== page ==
What Is a Cease-and-Desist Letter?
Also known as a demand letter, a cease-and-desist letter is a warning to businesses or individuals engaging in behavior that is deemed to be unlawful or infringing on the rights of another person. The letter serves as a warning that the recipient must stop their behavior immediately or face legal action.
Cease and desist letters are often used in cases involving violation of a non-compete or non-solicitation agreement, copyright infringement, trademark infringement, defamation, breach of contract, and other types of legal disputes. They are usually sent by lawyers or other legal representatives on behalf of their clients.
A cease-and-desist letter typically includes the following:
- A description of the misconduct or violation
- How the misconduct violates the letter writer’s rights
- A demand that the recipient stop the alleged misconduct
- A warning that the letter writer may proceed with legal action if the misconduct is not halted
On This Page
- Is a Cease-and-Desist Letter the Same as a Court Order?
- Does a Cease-and-Desist Letter Have to Be Drafted by an Attorney?
- Can You Enforce a Cease-and-Desist Letter?
- When Should You Consider Sending a Cease-and-Desist Letter?
- What Happens if my Cease-and-Desist Letter Is Ignored?
- What Should You Do If You Receive a Cease-and-Desist Letter?
No, a cease-and-desist letter is not the same thing as a court order. Instead, the letter acts as a warning to an individual or business to stop certain actions. It is typically seen as a first step before taking legal action.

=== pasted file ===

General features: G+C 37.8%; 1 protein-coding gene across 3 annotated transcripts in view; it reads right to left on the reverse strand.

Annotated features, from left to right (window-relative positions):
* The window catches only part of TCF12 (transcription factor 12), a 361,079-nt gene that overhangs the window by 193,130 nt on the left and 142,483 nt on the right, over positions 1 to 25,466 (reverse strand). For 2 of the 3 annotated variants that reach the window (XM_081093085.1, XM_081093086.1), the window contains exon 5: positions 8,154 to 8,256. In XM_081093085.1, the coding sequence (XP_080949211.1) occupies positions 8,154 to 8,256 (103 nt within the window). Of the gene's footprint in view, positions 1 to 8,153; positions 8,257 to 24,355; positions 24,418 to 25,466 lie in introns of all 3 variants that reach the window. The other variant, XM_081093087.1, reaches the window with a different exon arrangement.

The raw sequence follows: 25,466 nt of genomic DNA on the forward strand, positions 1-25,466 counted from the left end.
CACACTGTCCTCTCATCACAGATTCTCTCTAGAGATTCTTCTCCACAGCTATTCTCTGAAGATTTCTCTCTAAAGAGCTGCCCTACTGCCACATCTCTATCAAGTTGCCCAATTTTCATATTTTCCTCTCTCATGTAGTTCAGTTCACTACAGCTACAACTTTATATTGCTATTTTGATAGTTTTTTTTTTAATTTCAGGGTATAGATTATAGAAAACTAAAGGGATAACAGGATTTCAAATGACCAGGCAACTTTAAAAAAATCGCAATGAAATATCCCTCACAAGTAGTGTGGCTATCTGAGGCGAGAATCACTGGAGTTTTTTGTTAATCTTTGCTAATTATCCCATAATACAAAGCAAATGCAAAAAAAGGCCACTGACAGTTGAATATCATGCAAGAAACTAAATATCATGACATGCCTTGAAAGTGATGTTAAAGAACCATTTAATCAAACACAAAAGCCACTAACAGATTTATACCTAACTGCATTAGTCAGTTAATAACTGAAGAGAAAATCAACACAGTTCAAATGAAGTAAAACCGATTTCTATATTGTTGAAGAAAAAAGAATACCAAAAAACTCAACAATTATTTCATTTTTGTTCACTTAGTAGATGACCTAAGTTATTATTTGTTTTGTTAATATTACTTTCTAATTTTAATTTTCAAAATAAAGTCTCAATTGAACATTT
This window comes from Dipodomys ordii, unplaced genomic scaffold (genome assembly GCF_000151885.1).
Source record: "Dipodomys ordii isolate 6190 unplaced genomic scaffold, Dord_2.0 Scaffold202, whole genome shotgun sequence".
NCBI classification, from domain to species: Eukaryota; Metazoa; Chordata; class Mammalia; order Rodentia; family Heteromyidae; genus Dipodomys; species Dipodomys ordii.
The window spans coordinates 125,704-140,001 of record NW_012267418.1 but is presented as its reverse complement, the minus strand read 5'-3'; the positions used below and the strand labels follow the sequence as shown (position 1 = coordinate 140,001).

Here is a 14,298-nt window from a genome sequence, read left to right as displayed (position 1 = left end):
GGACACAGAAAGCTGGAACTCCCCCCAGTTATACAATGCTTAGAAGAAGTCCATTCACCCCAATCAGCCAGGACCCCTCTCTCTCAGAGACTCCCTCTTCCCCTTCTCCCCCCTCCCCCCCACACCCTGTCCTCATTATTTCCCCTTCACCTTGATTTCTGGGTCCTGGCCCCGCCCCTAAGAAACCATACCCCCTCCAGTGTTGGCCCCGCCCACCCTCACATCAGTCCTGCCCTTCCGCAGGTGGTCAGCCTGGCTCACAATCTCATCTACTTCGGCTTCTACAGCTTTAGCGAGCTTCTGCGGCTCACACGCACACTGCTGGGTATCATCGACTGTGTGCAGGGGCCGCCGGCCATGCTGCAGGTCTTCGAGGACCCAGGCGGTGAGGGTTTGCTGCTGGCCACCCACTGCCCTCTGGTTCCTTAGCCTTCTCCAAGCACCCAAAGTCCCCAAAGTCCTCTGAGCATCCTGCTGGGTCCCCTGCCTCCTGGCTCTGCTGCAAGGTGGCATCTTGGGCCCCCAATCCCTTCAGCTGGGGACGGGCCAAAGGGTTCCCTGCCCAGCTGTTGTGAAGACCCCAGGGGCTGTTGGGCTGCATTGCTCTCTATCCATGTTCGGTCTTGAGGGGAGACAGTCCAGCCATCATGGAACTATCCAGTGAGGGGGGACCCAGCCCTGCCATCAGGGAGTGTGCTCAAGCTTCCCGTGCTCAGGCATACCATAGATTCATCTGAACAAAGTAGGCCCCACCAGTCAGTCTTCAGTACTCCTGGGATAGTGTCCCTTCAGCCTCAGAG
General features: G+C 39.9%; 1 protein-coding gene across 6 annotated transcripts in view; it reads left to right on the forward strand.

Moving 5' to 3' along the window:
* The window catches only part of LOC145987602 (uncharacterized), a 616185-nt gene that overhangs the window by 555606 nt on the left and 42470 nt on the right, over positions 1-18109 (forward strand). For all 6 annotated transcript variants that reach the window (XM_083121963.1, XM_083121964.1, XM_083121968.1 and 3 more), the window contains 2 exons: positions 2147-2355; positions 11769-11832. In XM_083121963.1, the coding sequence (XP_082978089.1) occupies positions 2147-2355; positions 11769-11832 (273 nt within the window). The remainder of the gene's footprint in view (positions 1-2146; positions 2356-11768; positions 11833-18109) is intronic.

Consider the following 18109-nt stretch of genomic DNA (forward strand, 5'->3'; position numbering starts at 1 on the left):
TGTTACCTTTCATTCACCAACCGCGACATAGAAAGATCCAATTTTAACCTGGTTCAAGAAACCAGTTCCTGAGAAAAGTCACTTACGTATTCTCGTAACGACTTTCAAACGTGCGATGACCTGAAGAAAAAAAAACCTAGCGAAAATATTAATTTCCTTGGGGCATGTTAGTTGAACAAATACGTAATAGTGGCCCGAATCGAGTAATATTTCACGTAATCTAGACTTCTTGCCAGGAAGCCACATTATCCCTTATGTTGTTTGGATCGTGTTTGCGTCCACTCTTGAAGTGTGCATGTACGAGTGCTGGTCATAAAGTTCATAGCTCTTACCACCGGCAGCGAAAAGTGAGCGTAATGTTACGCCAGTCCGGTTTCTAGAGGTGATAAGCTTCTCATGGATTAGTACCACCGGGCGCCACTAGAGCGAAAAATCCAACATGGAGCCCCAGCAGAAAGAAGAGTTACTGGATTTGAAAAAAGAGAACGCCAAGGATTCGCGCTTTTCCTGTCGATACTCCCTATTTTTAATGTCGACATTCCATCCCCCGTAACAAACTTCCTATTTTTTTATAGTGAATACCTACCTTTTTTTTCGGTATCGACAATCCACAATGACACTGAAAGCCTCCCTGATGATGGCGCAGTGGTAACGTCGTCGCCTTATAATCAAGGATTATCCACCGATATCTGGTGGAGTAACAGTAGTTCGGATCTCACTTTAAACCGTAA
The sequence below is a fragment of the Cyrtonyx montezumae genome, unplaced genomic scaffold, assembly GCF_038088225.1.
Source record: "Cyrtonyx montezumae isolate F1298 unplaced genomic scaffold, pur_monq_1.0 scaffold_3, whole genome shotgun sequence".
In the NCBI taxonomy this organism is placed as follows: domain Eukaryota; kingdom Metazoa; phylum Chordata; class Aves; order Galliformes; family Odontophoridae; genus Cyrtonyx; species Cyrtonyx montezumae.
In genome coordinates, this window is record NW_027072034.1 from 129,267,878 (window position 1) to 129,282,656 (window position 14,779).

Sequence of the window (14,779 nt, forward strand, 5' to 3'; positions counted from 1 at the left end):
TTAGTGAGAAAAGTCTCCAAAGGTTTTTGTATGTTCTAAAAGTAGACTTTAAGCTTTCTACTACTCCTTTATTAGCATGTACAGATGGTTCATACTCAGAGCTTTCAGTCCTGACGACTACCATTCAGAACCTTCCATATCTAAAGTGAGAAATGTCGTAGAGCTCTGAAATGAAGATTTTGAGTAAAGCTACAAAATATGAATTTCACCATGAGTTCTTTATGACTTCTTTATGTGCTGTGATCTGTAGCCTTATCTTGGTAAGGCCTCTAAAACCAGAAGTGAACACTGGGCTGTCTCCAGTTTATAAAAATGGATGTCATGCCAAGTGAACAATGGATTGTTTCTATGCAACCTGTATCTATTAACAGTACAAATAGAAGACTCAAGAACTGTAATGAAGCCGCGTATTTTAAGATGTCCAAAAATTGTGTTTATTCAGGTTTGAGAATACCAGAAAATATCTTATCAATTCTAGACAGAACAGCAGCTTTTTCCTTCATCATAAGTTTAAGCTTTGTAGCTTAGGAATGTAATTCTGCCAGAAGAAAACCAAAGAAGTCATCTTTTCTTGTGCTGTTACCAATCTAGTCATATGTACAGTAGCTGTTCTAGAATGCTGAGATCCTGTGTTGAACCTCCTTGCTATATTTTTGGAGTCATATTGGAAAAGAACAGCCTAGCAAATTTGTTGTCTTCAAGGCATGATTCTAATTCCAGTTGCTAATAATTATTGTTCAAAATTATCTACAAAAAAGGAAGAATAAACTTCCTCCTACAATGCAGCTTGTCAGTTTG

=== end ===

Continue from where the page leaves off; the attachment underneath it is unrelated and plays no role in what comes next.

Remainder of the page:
A court order or injunction, on the other hand, is a court action levied against a party to compel them to stop performing some harmful activity. Unlike a cease-and-desist letter, a court order is legally enforceable.
To obtain a court order, a lawsuit must be pending in court over the property or action in question, and the party seeking the ordered injunction must request a hearing before a judge. At that hearing, the judge may or may not issue the court-ordered injunction.
In Texas, some injunctions are issued by the court on an emergency basis – called a Temporary Restraining Order, or TRO, which lasts 14 days. Each jurisdiction may have its own local rules governing injunctive relief; however, in general, the defendant does not have to present at this hearing. During these 14 days, the party seeking a stop the damaging behavior may request a Temporary Injunction (TI) hearing to prevent further harm and preserve the status quo for the duration of the litigation.
Learn more about the injunctive relief processin Texas.
In Texas, notice of court orders are delivered via personal service or service by registered or certified mail, with return receipt requested. Court orders are issued by a court of law; not by the opposing party’s attorney.
Anyone may send a cease-and-desist letter. However, civil matters are complicated, and a cease-and-desist letter is considered a warning shot before entering litigation. It is advisable that you consult a business or civil litigation attorney before acting.